BNA has launched two new services: the Web-based IRS Practice Adviser, and a portfolio-based Accounting Policy & Practice Series. "The Practice Adviser offers guidance for whenever the practitioner has to deal with the IRS," said BNA product manager for tax and accounting Holly Flater. "It covers audits, appeals, collection, penalties and litigation. We developed the Accounting Policy and Practice Series not only for the financial accounting community, but for tax practitioners as well. Tax practitioners increasingly need guidance on accounting rules and standards."
MORE IMPORTANT THAN EVER
"The integration of tax and accounting materials is critical," said Ter Bush. "Corporate tax pros are being forcibly reminded that they're also accounting professionals. A corporate tax vice president said that having to restate financials because of an error in a tax provision is his worst nightmare."
The frequency and complexity of changes to the tax code make research more important than ever, according to Ken Crutchfield, vice president of strategic marketing for the accounting market at Thomson Tax & Accounting. "The 109th Congress made 1,700 amendments to the Internal Revenue Code, about a 40 percent increase over the 108th Congress. At the state and local level, over 2,000 bills were introduced that had tax implications in 2006. ... It also means people have to rely on services more, because what you thought you knew may not be correct anymore."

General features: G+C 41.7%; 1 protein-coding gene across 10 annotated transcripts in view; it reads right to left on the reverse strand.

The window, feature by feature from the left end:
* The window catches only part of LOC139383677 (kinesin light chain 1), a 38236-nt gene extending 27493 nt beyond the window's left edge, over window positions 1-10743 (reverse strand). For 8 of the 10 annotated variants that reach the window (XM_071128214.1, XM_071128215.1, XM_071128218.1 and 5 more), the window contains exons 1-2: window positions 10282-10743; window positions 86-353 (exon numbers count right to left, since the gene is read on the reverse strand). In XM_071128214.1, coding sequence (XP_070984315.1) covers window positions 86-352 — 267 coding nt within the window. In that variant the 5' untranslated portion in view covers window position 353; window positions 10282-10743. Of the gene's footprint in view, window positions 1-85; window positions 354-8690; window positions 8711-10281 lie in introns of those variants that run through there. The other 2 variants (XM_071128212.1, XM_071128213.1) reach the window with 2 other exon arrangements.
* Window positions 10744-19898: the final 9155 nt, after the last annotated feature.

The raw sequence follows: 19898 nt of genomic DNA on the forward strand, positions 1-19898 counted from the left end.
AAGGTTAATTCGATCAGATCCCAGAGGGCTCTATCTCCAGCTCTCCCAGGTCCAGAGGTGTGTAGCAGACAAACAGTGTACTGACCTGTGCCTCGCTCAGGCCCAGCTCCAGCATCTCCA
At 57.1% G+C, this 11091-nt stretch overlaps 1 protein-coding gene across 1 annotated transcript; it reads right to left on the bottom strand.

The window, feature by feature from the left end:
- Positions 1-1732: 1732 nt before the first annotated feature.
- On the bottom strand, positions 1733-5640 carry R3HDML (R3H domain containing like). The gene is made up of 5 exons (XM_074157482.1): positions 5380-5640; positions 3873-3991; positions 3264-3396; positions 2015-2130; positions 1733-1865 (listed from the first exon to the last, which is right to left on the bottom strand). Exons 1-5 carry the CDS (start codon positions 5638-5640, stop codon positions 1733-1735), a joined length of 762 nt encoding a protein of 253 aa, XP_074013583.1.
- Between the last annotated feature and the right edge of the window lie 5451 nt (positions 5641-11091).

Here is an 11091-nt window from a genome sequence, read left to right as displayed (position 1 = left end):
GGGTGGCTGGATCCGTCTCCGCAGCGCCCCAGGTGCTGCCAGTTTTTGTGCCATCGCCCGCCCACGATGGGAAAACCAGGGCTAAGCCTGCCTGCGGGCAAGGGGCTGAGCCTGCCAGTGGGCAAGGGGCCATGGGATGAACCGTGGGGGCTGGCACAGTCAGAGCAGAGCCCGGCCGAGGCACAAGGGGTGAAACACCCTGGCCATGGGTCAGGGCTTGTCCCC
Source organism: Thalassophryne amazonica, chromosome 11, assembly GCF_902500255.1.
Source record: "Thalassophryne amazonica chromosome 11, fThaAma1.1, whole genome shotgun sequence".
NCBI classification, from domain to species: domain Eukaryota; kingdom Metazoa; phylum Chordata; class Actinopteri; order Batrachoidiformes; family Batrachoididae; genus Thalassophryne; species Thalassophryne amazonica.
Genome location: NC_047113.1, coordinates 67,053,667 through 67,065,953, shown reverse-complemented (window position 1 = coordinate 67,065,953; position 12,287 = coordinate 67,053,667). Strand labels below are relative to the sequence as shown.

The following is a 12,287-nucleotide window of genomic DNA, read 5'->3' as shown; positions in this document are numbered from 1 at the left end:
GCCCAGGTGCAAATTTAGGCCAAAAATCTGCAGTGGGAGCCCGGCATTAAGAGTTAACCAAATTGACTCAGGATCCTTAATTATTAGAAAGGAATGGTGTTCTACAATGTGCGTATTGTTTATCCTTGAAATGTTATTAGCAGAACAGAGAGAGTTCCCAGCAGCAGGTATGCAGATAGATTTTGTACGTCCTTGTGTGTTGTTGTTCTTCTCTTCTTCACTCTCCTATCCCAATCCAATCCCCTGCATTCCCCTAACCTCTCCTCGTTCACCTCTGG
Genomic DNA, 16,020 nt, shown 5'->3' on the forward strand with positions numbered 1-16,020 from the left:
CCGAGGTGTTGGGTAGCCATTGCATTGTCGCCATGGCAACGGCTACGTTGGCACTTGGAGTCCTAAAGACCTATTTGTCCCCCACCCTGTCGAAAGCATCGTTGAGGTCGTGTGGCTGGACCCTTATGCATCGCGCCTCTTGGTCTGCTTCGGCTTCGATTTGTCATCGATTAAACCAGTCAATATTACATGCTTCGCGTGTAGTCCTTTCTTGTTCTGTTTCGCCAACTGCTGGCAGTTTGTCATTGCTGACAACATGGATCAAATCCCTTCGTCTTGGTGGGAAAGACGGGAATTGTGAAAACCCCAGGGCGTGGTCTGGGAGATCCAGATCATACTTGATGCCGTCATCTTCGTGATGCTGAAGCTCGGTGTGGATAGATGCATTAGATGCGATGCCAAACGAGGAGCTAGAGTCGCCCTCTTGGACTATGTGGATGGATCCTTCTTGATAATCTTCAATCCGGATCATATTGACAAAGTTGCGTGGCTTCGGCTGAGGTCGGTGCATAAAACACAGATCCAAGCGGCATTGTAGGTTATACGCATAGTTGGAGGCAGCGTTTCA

"Tied in with this is the need to focus more on productivity," said Crutchfield. "It's a very tight labor market. ... Firms have to do more with less." As a result, he said, recent enhancements to Checkpoint are tied to ease of use and productivity.
"All of our accounting and auditing content are now available on Checkpoint," said Ron Burkert, Checkpoint product director. "We're developing new content or enabling existing content to have point-to-point linking where there is a natural synergy between topic areas."
Likewise, CCH has focused on ease of use and integrating its searches into customers' workflow, according to Tanya Rose, senior product manager for the Tax Research Network platform.
CCH@Hand is a good example of this, she said. This feature, which comes with a subscription to Tax Research Network, enables the user to access TRN from within a Microsoft program, such as Word, Excel or Outlook, without having to leave the document. "We've integrated CCH@Hand with Google," she said.